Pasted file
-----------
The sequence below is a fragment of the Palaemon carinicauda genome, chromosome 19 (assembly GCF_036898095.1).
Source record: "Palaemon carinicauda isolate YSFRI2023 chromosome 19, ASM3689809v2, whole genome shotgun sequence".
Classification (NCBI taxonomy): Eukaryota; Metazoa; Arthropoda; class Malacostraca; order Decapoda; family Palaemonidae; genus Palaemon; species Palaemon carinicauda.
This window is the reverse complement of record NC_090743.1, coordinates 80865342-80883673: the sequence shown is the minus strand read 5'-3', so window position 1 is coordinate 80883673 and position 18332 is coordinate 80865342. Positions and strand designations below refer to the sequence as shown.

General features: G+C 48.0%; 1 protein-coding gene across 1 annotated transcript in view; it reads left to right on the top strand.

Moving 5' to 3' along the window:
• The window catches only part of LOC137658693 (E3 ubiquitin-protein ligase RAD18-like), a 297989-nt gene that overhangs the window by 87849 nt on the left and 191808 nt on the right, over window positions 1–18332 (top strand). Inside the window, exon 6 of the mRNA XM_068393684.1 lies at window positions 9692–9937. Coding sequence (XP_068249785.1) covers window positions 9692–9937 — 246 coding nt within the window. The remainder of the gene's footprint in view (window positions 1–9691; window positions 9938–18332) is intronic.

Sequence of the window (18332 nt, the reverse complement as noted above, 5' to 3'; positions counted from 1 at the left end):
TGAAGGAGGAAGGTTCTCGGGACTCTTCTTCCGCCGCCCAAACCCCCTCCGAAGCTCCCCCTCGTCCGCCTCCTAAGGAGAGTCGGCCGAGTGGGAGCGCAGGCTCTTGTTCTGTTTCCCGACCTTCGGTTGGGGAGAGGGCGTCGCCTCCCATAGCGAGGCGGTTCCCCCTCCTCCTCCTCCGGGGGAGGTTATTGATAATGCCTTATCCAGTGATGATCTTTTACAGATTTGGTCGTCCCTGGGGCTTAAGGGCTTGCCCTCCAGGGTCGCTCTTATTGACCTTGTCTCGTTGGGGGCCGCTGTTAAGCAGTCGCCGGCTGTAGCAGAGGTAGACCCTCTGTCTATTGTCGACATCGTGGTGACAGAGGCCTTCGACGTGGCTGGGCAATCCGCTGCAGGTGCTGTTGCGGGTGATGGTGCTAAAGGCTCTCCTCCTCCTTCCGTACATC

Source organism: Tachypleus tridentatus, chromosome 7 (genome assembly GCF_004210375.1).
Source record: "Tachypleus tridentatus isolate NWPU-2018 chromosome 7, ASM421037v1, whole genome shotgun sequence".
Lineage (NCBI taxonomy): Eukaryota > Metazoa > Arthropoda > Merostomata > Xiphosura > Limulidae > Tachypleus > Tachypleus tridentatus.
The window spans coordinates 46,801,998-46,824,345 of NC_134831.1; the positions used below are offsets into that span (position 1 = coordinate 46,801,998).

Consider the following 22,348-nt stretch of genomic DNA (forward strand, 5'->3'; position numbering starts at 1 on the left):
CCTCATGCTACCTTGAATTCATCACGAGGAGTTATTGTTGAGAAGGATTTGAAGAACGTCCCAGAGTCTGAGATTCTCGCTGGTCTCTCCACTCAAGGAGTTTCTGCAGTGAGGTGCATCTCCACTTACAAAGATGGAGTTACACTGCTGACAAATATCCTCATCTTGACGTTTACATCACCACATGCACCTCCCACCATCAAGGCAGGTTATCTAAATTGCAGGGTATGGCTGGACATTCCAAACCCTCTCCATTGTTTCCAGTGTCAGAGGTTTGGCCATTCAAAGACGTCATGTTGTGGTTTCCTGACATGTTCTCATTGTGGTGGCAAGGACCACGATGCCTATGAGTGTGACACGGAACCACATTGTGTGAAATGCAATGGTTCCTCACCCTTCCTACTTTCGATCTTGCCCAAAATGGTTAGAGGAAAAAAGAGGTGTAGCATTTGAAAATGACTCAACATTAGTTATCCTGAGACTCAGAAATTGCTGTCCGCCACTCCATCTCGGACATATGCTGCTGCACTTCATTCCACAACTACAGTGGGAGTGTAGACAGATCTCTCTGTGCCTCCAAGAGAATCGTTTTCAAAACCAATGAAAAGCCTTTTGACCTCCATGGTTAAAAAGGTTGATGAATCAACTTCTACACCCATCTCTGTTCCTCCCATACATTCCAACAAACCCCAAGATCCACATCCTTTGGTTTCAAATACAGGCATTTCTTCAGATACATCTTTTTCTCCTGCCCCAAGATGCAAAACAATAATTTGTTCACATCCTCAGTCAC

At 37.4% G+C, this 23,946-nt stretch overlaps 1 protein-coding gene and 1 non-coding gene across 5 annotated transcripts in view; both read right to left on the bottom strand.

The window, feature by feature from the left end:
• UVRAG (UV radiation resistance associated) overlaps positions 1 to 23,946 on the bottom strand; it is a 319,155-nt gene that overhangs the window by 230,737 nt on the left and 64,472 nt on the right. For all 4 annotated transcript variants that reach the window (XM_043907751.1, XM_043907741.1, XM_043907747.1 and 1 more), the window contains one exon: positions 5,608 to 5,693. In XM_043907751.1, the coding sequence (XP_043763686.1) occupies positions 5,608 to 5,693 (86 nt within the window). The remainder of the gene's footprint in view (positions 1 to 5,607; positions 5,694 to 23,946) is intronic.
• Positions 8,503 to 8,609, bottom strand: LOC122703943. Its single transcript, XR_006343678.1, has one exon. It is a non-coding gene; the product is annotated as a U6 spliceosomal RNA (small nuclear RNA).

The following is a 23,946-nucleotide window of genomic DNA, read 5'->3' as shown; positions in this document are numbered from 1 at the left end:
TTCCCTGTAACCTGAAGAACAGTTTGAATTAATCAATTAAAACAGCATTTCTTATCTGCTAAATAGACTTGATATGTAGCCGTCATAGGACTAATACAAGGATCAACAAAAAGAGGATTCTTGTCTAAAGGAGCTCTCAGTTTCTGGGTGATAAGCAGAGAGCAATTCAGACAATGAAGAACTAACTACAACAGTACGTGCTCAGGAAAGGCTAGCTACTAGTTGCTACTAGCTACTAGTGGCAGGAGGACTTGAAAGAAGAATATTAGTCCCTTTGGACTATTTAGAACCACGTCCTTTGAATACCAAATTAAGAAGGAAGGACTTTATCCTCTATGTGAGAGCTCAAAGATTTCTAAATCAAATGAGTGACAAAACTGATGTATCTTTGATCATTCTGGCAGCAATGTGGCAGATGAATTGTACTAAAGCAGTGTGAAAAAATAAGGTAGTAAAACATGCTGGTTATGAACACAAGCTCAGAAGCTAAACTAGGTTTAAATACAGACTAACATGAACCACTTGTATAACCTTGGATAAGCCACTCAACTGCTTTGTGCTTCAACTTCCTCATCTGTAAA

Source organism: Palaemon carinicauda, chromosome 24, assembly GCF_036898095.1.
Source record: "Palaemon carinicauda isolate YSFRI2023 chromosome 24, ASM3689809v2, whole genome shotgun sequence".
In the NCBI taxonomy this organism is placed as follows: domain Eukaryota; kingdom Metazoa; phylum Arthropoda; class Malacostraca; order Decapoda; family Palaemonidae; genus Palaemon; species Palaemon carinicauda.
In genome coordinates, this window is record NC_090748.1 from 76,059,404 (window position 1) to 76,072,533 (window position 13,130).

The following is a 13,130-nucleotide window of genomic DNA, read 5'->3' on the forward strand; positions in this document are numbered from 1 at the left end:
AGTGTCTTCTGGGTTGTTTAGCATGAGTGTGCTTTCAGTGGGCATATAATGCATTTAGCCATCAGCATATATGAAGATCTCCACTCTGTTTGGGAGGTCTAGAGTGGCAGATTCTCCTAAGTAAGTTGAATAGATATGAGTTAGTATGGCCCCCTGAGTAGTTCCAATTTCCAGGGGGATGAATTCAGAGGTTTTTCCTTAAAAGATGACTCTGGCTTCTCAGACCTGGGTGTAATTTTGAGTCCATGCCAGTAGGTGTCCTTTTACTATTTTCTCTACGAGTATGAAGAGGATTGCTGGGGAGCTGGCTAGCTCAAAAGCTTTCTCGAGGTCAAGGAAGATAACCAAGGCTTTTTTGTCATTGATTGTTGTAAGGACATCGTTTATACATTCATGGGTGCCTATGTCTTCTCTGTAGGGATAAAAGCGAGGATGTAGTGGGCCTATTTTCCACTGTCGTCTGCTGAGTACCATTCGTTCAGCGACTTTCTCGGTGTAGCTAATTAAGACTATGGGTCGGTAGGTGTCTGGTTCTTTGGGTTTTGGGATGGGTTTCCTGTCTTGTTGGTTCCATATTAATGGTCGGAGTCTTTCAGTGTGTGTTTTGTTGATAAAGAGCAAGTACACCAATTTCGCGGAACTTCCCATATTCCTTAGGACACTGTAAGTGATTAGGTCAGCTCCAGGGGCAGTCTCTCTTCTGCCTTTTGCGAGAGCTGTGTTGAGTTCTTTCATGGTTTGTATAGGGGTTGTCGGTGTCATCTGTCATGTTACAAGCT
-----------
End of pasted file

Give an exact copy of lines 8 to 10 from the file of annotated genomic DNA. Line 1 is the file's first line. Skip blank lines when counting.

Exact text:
Sequence of the window (18332 nt, the reverse complement as noted above, 5' to 3'; positions counted from 1 at the left end):
TGAAGGAGGAAGGTTCTCGGGACTCTTCTTCCGCCGCCCAAACCCCCTCCGAAGCTCCCCCTCGTCCGCCTCCTAAGGAGAGTCGGCCGAGTGGGAGCGCAGGCTCTTGTTCTGTTTCCCGACCTTCGGTTGGGGAGAGGGCGTCGCCTCCCATAGCGAGGCGGTTCCCCCTCCTCCTCCTCCGGGGGAGGTTATTGATAATGCCTTATCCAGTGATGATCTTTTACAGATTTGGTCGTCCCTGGGGCTTAAGGGCTTGCCCTCCAGGGTCGCTCTTATTGACCTTGTCTCGTTGGGGGCCGCTGTTAAGCAGTCGCCGGCTGTAGCAGAGGTAGACCCTCTGTCTATTGTCGACATCGTGGTGACAGAGGCCTTCGACGTGGCTGGGCAATCCGCTGCAGGTGCTGTTGCGGGTGATGGTGCTAAAGGCTCTCCTCCTCCTTCCGTACATC

Source organism: Tachypleus tridentatus, chromosome 7 (genome assembly GCF_004210375.1).